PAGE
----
Question: Does finding the right mix of on premise or cloud-based analytics vary by industry, organization size, or primarily regulatory, criticality, and timing as discussed?

van Heerden: The mix of on-premise and cloud analytics is determined primarily regulatory, criticality and timing. Generally speaking, you will always require critical, real-time, close-loop analytics to run on-premise for safety, security and reliability reasons, and non-critical, non-real-time, enterprise or cross-plant analytics suitable for cloud execution.

Question: Have you seen analytics tie into existing alarm and notifications, or is it best to keep analytics alarms separate?

van Heerden: There should be a clear distinction between alarms and alerts. By definition alarms demand an immediate response and are produced by SCADA and distributed control systems (DCS) or safety systems. Alerts are non-critical and can be of varying severities and more suited for optimizing analytics applications that should not be mission critical. Generally speaking, critical alarms should be configured in a SCADA system or DCS, and analytics should be for optimization not mission critical or safety controls, and therefore will more often generate alerts, rather than alarms.

However, analytics software can and should be able to produce alarms back into the SCADA/control system. If an important issue is detected earlier than traditional SCADA/DCS simple alarm thresholds, the analytic software can generate an alarm that will provide more time for prevention or resolution. Or better even if the issues are detected with high confidence and can be safely avoided by switching something on/off or changing a setpoint, the analytic software can potentially do that automatically.

Question: Are there situations where the path toward optimization can seem counterintuitive, and how do you create trust/buy-in?  

van Heerden: Sometimes intuition and experience can be wrong, and that’s why data-driven optimization is so valuable because reliable data cannot lie. I’ve seen many examples where analytics mine new insights from data that is counter to what the plant operators expected and their experiences were. But also, more often it confirms and quantifies what they already suspected. You create trust by interactive quick improvements that create value for the business. Avoid trying to do large and perfect data-science projects. Focus on use cases with a solid business case and keep it simple. Yes, with analytics it is even more important to keep it simple, since with higher the complexity, the more difficult and costly it is to maintain in the long term.

Question: As we empower the people with data analytics, do you have advice about keeping plant-floor key performance indicators (KPIs) in line with organizational and supply chain KPIs?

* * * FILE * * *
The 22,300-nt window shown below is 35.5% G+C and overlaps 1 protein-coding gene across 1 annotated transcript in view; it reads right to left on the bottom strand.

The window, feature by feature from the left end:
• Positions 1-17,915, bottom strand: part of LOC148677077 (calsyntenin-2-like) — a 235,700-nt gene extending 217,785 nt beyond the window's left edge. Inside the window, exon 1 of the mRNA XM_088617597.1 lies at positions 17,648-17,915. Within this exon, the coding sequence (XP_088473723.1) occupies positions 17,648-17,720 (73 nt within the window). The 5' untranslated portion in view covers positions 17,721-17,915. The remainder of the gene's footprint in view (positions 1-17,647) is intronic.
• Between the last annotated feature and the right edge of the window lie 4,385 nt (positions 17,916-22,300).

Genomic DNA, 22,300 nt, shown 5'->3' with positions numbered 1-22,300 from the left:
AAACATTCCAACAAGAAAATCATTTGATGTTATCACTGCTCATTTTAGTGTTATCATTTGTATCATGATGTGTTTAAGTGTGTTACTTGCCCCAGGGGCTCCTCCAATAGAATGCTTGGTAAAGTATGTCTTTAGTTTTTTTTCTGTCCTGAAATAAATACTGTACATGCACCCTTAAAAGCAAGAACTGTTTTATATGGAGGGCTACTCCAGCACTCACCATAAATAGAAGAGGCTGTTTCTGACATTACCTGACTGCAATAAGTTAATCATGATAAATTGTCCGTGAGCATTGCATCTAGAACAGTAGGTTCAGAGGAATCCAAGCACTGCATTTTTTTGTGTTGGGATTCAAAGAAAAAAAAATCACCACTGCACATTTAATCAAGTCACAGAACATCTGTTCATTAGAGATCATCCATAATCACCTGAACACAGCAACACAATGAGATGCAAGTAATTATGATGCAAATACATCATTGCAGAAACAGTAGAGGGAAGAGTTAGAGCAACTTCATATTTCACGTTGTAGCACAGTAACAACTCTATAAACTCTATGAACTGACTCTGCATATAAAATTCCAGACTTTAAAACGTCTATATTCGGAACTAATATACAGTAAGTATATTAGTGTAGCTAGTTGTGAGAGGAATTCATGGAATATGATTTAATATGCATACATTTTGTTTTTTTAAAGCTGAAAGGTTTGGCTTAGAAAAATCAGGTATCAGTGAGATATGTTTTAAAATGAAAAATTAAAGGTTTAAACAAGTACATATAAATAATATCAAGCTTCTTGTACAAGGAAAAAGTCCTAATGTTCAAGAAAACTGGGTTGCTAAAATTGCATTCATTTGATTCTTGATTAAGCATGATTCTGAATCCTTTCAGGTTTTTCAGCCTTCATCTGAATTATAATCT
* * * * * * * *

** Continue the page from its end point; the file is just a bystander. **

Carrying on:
van Heerden: Keep KPIs in line by making sure they’re based on the same reliable (single version of the truth) data. A good data management strategy can help ensure this.

Question: What are out-of-the-box capabilities?          

van Heerden:  Different vendors offer different out-of-the-box (OOTB) analytics capabilities. GE Digital analytics offerings can help manufacturing companies analyze, monitor, predict, simulate and optimize OEE out of the box.

Question: How does the analytics software work?       

van Heerden: The software uses available OT data to analyze, monitor, predict, simulate and optimize OEE.

Question: Can you explain how the software provides closed-loop feedback to the equipment?

van Heerden:  The analytic software can write calculations, alerts, predictions or recommended settings and setpoint changes back to control systems in real-time closed loop via protocols like OPC.

Question: Do we need TEEP if we are calculating OEE?

Dunn: Total effective equipment performance (TEEP) and OEE provide separate information. Whether or not both are required depends on your use case. TEEP, where potential availability is calculated all the time for a given period, can be used, for example, to estimate capacity utilization. OEE, where potential availability only includes the scheduled production time, gives more focus on issues impacted expected production time.

Question: How does the tool or platform help operators or engineers interface with the system to get good information? Frequently the issue is not lack of data but more often lack of context relevant information such as reasons for downtime (reason codes), editing information that was incorrect, identifying issues that don’t make sense, etc.        

Dunn: During the webinar, we described operators adding more context through the existing tools (MES, SCADA, etc.) in situations where there were perhaps generic fault codes to provide more information. Another approach would be to provide additional OT data inputs to the analytic software, which can use to provide more context to the conditions that create the generic faults.

Cobus van Heerden is senior product manager – analytics and machine learning, and Gregory Dunn is senior staff technical product manager, both at GE Digital. Edited by Mark T. Hoske, content manager, Control Engineering, CFE Media and Technology, mhoske@cfemedia.com.

KEYWORDS: Applying industrial analytics, on premise analytics, cloud analytics

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Cobus van Heerden and Gregory Dunn
Author Bio: Cobus van Heerden is senior product manager – analytics and machine learning, and Gregory Dunn is senior staff technical product manager, both at GE Digital.